As we approach the end of 2020, many taxpayers and tax practitioners have been pondering whether or not expenses that were incurred in 2020 and paid with Payroll Protection Program (PPP) proceeds would be deductible in the current year if the PPP loan wasn’t forgiven until next year. On November 18, the IRS released much-awaited guidance in the form of Revenue Procedure 2020-51 and Revenue Ruling 2020-27 and clarified their position.
Let’s refresh our memories on why this is so important.
Earlier this year, in an effort to help taxpayers combat the effects of the COVID-19 pandemic, the Small Business Act authorized loans which were guaranteed under the PPP and had the potential to be forgiven if the proceeds were used for certain qualifying expenses detailed in the CARES Act. If taxpayers obtained a PPP loan and used the proceeds for these qualified expenses during their covered period, they could apply for loan forgiveness. Further, if the loan was forgiven, the proceeds wouldn’t be considered taxable income to the taxpayer.
In the subsequent months, however, the Treasury Department released Notice 2020-32, which stated that IRC Sec. 265 disallows the deduction of any expenses incurred in connection with the recognition of tax-exempt income, regardless of whether the tax-exempt income is received or accrued in 2020. In other words, even though the loan forgiveness technically is not taxable income, by disallowing the deduction of the expenses paid that give rise to the loan forgiveness, Treasury has essentially made the loan forgiveness taxable.
Since the deduction for these expenses would be disallowed only if the PPP loan was forgiven, many taxpayers have been left wondering what would happen if they had not yet received notification that their loans would be forgiven by the end of 2020. Would the expenses be disallowed in 2020, since that’s when they were incurred? Or since the loan forgiveness didn’t actually happen until 2021, would the expenses be disallowed in 2021?
With this recent guidance, the picture is beginning to come into focus.
Revenue Ruling 2020-27 considers two scenarios.
In situation one, a taxpayer incurs expenses in 2020 and applies for PPP loan forgiveness in 2020, but their lender (through the SBA) does not inform them whether or not their loan will be forgiven by 12/31/2020.
In situation two, a taxpayer incurs expenses in 2020 but does not apply for loan forgiveness until 2021. In both cases, the taxpayers meet the criteria for forgiveness under the CARES Act.
In both situations, since the taxpayer used the loan proceeds for qualifying expenses and either has submitted or intends to submit a forgiveness application, they have a reasonable expectation of reimbursement of the expenses, i.e. loan forgiveness. Because the expectation of forgiveness is reasonable, rather than being unforeseeable, a deduction for the expenses is considered inappropriate on the 2020 income tax return. Revenue Ruling 2020-27 holds that:
A taxpayer that received a covered loan guaranteed under the PPP and paid or incurred certain otherwise deductible expenses listed in section 1106(b) of the CARES Act may not deduct those expenses in the taxable year in which the expenses were paid or incurred if, at the end of such taxable year, the taxpayer reasonably expects to receive forgiveness of the covered loan on the basis of the expenses it paid or accrued during the covered period, even if the taxpayer has not submitted an application for forgiveness of the covered loan by the end of such taxable year.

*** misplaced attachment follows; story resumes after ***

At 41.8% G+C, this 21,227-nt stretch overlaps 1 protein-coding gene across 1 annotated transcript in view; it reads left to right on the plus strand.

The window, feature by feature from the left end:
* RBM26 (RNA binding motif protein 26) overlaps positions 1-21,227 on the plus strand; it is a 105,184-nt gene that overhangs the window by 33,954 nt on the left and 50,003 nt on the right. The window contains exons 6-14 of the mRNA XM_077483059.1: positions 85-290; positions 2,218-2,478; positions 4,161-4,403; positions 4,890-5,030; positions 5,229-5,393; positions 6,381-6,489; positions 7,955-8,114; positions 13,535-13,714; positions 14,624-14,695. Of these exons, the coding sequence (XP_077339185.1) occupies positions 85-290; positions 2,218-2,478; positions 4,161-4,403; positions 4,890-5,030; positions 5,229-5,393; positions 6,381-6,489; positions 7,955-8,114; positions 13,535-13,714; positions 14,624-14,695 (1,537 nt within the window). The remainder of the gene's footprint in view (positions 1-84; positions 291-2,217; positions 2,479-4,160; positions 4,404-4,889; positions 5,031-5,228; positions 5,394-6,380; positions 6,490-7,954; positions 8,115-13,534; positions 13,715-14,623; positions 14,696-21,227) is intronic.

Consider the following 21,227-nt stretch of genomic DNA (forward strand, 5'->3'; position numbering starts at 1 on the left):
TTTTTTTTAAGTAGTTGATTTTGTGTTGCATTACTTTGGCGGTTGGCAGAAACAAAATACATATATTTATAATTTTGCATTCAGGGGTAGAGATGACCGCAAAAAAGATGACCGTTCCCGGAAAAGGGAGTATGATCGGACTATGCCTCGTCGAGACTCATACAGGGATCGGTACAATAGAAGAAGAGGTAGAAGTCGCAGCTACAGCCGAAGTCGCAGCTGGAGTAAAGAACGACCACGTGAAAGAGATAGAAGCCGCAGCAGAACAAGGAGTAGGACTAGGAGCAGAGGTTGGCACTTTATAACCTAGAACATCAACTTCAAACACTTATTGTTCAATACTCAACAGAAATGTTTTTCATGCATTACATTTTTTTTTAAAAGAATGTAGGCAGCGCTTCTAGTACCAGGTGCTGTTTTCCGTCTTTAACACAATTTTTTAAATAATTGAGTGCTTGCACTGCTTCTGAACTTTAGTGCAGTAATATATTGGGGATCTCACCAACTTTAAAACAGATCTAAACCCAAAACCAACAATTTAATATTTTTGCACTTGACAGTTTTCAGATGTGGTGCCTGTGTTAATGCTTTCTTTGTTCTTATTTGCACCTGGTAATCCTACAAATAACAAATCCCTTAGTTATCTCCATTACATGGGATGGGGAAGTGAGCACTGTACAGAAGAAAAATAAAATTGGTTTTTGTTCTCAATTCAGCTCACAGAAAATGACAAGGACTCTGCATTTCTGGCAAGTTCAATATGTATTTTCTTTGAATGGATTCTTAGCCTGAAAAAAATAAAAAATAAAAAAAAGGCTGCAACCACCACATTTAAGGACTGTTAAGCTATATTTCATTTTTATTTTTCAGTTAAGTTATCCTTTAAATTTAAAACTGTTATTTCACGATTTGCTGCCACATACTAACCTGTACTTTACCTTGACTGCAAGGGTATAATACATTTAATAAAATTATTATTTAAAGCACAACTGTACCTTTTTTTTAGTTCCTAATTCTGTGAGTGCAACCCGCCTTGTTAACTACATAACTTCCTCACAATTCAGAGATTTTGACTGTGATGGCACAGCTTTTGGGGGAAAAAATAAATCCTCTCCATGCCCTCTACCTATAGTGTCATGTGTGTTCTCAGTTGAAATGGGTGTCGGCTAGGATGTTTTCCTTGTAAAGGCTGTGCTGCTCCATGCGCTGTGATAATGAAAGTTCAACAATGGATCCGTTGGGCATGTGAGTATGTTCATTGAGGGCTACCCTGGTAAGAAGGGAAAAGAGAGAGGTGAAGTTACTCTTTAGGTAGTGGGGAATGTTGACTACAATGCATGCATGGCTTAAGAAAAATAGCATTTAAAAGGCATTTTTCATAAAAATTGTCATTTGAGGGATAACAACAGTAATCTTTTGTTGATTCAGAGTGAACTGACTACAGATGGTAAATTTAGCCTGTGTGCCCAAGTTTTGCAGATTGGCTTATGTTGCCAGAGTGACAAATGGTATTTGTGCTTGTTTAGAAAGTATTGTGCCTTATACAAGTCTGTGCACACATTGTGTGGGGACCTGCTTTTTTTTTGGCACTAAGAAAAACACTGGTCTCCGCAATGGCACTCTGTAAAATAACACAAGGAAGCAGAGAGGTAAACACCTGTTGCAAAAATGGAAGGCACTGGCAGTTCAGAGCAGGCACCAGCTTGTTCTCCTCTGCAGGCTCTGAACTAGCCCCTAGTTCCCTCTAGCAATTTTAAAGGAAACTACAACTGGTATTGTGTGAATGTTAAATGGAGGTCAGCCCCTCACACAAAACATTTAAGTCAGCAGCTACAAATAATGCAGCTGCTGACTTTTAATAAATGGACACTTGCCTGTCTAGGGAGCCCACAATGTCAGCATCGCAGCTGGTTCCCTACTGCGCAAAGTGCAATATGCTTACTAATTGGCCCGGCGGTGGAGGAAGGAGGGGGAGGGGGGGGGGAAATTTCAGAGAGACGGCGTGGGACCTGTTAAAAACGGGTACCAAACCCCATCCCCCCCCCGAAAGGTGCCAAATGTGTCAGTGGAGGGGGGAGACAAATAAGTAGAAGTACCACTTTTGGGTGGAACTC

What happens if a taxpayer has a reasonable expectation of loan forgiveness in 2020 only to find out in 2021 that their loan wasn’t actually forgiven? That’s where Revenue Procedure 2020-51 comes into play.
Revenue Procedure 2020-51 sets forth a safe harbor which allows deduction of qualified expenses on the taxpayer’s 2020 or 2021 income tax return in the event that a taxpayer had a reasonable expectation of PPP loan forgiveness as of 12/31/2020 but subsequently discovers that their request for loan forgiveness is denied.
In order to be eligible for the safe harbor, the taxpayer:
a) Must have paid or incurred eligible expenses in the 2020 taxable year for which no deduction is permitted because, at the end of the 2020 taxable year, the taxpayer reasonably expects to receive forgiveness of the PPP loan (see Revenue Ruling 2020-27).
b) Submitted before the end of the 2020 taxable year, or as of the end of the 2020 taxable year intends to submit in 2021, an application for PPP loan forgiveness; and
c) Is notified by their lender in 2021 that forgiveness of all or part of their PPP loan is denied.
A taxpayer is also eligible for the safe harbor if they meet criteria a) and b) above and voluntarily decide in 2021 to not seek forgiveness of the PPP loan or withdraw their application for forgiveness.
Under the safe harbor procedures, a taxpayer meeting the criteria above can deduct the qualified expenses either on a timely filed 2020 income tax return, on an amended 2020 income tax return or Administrative Adjustment Request under IRC Sec. 6227, or on a timely filed income tax return for the 2021 tax year.
On the return in which the deduction is taken, the taxpayer must attach a statement titled “Revenue Procedure 2020-51 Statement” and must include certain information such as which safe harbor they are utilizing, the amount and date of the PPP loan, the amount of denied loan forgiveness and the amount of eligible expenses the taxpayer is deducting.
Reading these two pieces of guidance together, it’s apparent the IRS believes that any expenses incurred by a taxpayer in connection with potential loan forgiveness should be disallowed on the taxpayer’s 2020 income tax return. While this wasn’t the answer that many were hoping for, it does provide us with the position that we can expect the IRS to take on this matter.